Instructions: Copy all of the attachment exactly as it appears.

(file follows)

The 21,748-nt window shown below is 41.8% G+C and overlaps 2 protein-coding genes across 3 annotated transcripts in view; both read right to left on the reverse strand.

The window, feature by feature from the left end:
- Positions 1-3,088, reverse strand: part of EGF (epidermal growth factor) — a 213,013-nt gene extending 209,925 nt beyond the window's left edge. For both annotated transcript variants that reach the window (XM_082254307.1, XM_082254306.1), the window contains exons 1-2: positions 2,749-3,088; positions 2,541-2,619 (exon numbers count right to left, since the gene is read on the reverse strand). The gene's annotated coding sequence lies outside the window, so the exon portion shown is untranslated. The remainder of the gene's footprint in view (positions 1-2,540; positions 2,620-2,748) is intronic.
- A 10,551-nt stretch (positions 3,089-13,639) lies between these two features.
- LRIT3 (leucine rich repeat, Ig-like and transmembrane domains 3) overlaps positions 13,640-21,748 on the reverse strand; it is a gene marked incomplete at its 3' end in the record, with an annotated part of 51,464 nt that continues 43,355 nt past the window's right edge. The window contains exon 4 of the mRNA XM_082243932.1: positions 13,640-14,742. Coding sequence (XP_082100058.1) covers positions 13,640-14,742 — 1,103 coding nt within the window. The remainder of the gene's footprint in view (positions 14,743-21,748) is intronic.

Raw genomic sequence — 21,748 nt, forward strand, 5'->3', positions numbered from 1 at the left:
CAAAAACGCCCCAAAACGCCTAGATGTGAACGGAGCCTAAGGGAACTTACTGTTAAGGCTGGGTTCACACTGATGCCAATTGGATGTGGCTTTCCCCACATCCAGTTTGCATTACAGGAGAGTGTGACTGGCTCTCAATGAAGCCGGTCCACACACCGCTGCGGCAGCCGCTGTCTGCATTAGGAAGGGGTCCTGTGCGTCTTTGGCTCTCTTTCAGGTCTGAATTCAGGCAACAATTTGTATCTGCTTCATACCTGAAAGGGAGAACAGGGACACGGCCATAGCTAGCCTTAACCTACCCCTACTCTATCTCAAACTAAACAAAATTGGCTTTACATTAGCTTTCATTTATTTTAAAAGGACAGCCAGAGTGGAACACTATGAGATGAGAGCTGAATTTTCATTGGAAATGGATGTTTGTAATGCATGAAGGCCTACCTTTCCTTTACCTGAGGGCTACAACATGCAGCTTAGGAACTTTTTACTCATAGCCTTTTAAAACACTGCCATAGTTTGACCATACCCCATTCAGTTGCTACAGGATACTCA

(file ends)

The 21,748-nt window shown below is 41.8% G+C and overlaps 2 protein-coding genes across 3 annotated transcripts in view; both read right to left on the reverse strand.

The window, feature by feature from the left end:
- Positions 1-3,088, reverse strand: part of EGF (epidermal growth factor) — a 213,013-nt gene extending 209,925 nt beyond the window's left edge. For both annotated transcript variants that reach the window (XM_082254307.1, XM_082254306.1), the window contains exons 1-2: positions 2,749-3,088; positions 2,541-2,619 (exon numbers count right to left, since the gene is read on the reverse strand). The gene's annotated coding sequence lies outside the window, so the exon portion shown is untranslated. The remainder of the gene's footprint in view (positions 1-2,540; positions 2,620-2,748) is intronic.
- A 10,551-nt stretch (positions 3,089-13,639) lies between these two features.
- LRIT3 (leucine rich repeat, Ig-like and transmembrane domains 3) overlaps positions 13,640-21,748 on the reverse strand; it is a gene marked incomplete at its 3' end in the record, with an annotated part of 51,464 nt that continues 43,355 nt past the window's right edge. The window contains exon 4 of the mRNA XM_082243932.1: positions 13,640-14,742. Coding sequence (XP_082100058.1) covers positions 13,640-14,742 — 1,103 coding nt within the window. The remainder of the gene's footprint in view (positions 14,743-21,748) is intronic.

Raw genomic sequence — 21,748 nt, forward strand, 5'->3', positions numbered from 1 at the left:
CAAAAACGCCCCAAAACGCCTAGATGTGAACGGAGCCTAAGGGAACTTACTGTTAAGGCTGGGTTCACACTGATGCCAATTGGATGTGGCTTTCCCCACATCCAGTTTGCATTACAGGAGAGTGTGACTGGCTCTCAATGAAGCCGGTCCACACACCGCTGCGGCAGCCGCTGTCTGCATTAGGAAGGGGTCCTGTGCGTCTTTGGCTCTCTTTCAGGTCTGAATTCAGGCAACAATTTGTATCTGCTTCATACCTGAAAGGGAGAACAGGGACACGGCCATAGCTAGCCTTAACCTACCCCTACTCTATCTCAAACTAAACAAAATTGGCTTTACATTAGCTTTCATTTATTTTAAAAGGACAGCCAGAGTGGAACACTATGAGATGAGAGCTGAATTTTCATTGGAAATGGATGTTTGTAATGCATGAAGGCCTACCTTTCCTTTACCTGAGGGCTACAACATGCAGCTTAGGAACTTTTTACTCATAGCCTTTTAAAACACTGCCATAGTTTGACCATACCCCATTCAGTTGCTACAGGATACTCA